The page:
Should you find yourself bored, don’t forget there’s a wonderful natural world out there just waiting to be enjoyed.

In sharing the activities my days, I hope to have encouraged you to try something new, to discover new purpose, and to learn and grow, if you are not already do so.

To everyone out there, I wish you the best possible outcome from the COVID-19 pandemic. I hope you and your family and friends are safe. For those of you who have lost loved ones, I am so sorry for your loss. My heart and thoughts go out to you in this time of sorrow.

I hope in the future, those politicians in the highest levels of leadership will respond more appropriately to such events to prevent such catastrophic consequences. Hopefully lessons will be learned from this pandemic, and measures will be put in place to mitigate the severity of similar events in the decades to come.

Recently, I came across Bradford Washburn’s map, “The Heart of the Grand Canyon.” The map was published in 1978 by National Geographic.


Image Source: ICA Commission on Map Design

Unlike cartographers today that have access to mountains of geospatial data to produce maps accurately and quickly, Washburn had to produce the data himself. The entire process of planning, fieldwork, and map production took eight years. The final product is considered the most beautiful map of the Grand Canyon ever created.

I thought it would be fun to attempt a quick reproduction of Washburn’s map using modern technology tools. I used the image above as a reference. The colors in this photo are not quite true to the original map, but I liked them, and so used it as the reference.

Washburn’s original map contains cooler colors that represent the true colors of the Grand Canyon according to his observation.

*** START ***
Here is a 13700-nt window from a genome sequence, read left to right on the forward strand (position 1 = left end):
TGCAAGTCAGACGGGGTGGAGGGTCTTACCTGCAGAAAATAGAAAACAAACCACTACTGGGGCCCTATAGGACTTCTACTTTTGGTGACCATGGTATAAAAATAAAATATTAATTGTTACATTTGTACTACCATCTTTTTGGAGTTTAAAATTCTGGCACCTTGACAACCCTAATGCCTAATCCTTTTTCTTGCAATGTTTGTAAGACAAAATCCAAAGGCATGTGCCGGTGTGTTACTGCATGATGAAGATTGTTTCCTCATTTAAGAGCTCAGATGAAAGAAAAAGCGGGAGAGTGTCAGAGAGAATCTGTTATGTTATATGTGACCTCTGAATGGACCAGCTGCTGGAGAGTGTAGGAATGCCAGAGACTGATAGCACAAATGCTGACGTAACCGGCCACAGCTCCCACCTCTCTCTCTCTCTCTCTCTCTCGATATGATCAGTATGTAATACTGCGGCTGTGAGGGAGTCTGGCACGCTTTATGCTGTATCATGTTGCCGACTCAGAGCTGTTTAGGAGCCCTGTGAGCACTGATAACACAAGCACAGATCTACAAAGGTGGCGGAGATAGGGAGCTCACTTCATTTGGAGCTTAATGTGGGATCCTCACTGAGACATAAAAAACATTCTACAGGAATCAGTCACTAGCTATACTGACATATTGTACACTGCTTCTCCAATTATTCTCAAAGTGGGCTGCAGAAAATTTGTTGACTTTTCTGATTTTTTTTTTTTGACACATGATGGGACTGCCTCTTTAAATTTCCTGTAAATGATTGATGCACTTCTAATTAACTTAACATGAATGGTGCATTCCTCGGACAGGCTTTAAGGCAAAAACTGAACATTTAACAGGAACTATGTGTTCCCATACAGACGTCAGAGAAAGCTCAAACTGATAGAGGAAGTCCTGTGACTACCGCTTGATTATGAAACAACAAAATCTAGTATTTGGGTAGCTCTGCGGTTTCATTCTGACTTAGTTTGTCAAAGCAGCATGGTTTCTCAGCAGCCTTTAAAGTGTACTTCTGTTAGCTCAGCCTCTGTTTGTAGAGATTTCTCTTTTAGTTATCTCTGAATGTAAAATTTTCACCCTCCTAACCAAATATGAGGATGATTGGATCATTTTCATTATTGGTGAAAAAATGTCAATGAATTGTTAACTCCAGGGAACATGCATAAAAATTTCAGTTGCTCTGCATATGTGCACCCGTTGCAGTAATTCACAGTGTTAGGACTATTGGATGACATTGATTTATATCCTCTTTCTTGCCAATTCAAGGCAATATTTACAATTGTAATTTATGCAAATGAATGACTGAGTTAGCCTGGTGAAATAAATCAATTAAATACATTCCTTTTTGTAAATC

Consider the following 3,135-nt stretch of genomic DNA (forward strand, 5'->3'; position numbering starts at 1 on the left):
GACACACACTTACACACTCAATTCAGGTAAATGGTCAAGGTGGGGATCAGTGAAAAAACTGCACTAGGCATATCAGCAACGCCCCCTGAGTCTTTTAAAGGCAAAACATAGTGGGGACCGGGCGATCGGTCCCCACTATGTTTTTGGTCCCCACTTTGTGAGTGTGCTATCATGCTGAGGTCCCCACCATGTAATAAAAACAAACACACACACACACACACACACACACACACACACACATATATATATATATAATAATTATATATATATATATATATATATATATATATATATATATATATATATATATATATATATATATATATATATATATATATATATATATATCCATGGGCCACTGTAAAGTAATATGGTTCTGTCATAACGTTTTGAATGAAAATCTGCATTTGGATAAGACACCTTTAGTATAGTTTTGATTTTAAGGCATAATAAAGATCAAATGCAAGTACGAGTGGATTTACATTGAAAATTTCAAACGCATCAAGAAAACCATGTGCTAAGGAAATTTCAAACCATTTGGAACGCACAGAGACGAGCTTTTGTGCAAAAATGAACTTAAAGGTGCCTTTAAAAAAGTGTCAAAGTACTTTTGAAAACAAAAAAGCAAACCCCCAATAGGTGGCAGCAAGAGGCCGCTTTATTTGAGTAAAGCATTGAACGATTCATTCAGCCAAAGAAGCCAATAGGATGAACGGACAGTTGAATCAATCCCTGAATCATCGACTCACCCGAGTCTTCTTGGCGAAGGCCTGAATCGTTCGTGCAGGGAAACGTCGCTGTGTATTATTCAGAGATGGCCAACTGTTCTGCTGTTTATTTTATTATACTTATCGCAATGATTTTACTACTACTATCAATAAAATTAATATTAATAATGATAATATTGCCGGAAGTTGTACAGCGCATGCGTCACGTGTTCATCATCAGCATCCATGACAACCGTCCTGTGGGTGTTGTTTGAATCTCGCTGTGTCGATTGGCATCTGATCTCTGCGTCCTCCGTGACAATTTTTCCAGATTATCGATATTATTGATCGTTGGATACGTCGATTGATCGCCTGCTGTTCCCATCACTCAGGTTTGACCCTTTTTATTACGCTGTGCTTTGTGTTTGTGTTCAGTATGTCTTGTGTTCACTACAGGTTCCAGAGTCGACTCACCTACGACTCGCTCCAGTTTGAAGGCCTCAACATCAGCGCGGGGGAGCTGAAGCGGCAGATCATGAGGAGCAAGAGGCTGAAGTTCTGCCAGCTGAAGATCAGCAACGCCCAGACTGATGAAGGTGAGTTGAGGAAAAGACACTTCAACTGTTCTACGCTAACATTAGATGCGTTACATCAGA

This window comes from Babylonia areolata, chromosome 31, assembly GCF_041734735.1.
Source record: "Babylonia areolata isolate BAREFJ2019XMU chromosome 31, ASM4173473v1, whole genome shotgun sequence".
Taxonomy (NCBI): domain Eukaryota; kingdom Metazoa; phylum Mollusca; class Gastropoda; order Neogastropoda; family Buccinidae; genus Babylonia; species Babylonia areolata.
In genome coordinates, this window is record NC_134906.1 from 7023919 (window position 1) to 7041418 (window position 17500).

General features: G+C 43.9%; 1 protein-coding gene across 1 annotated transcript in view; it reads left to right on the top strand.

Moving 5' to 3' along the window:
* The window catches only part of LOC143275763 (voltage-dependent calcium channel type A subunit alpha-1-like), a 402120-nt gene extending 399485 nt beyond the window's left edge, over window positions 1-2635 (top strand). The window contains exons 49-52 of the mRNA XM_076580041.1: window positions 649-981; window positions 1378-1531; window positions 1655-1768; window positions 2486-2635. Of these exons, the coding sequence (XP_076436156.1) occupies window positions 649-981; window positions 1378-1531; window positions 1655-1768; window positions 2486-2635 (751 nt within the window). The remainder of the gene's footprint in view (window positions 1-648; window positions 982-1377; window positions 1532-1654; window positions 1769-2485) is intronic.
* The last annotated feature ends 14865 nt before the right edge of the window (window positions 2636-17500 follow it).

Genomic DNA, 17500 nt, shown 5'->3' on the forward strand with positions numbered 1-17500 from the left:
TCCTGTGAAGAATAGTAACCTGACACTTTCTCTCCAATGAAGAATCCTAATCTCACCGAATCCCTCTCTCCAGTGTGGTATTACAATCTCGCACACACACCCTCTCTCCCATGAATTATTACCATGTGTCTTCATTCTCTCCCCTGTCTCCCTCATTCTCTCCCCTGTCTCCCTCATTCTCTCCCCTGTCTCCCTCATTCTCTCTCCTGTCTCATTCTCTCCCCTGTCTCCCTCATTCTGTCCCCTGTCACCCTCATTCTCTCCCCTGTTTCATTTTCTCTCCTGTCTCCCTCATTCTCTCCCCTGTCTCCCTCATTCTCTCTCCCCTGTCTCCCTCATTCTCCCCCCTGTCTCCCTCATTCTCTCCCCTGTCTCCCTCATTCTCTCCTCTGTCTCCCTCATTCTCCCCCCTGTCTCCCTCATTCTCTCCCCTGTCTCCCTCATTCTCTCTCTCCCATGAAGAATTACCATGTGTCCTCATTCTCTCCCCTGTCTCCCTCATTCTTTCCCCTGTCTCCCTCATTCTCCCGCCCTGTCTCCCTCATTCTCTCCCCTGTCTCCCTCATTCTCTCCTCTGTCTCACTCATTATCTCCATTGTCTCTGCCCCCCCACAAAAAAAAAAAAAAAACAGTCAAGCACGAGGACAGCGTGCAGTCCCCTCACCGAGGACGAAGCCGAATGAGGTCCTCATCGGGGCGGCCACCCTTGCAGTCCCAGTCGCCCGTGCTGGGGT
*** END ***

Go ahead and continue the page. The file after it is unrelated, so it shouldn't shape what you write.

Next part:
Image Source: National Geographic

I wanted to use warmer colors that, to me, correspond to the vision of the Grand Canyon that I hold in my imagination. Admittedly, Washburn’s use of tone and contrast produce a far more interesting and beautiful visual experience.

I used ArcGIS Pro, Photoshop, and Illustrator to create the map and elements. Data sources include the National Elevation Dataset, the United States Geological Survey, the National Park Service, and National Agriculture Imagery Program.

Here’s my version below (and in the page banner above).


To conclude, Washburn’s map and the story behind it are sensational. The surveying and cartographic skill that went into producing it are beyond words. However, it is amazing how far GIS/cartography has developed technologically. Washburn’s map required eight years to produce. Today, with ESRI and Adobe products, we can all create decent looking maps in a tiny fraction of the time. Production time on this 36″ x 48″ map was about four to five days.

Below, the two maps are compared side by side. With more time, I would strive to enhance contrast in the color ramp for the canyon area. Additionally, I would increase the contrast between highlights and shadows in the plateaus.

Thanks for reading my post! Best wishes to all!

Update 2/15/2020: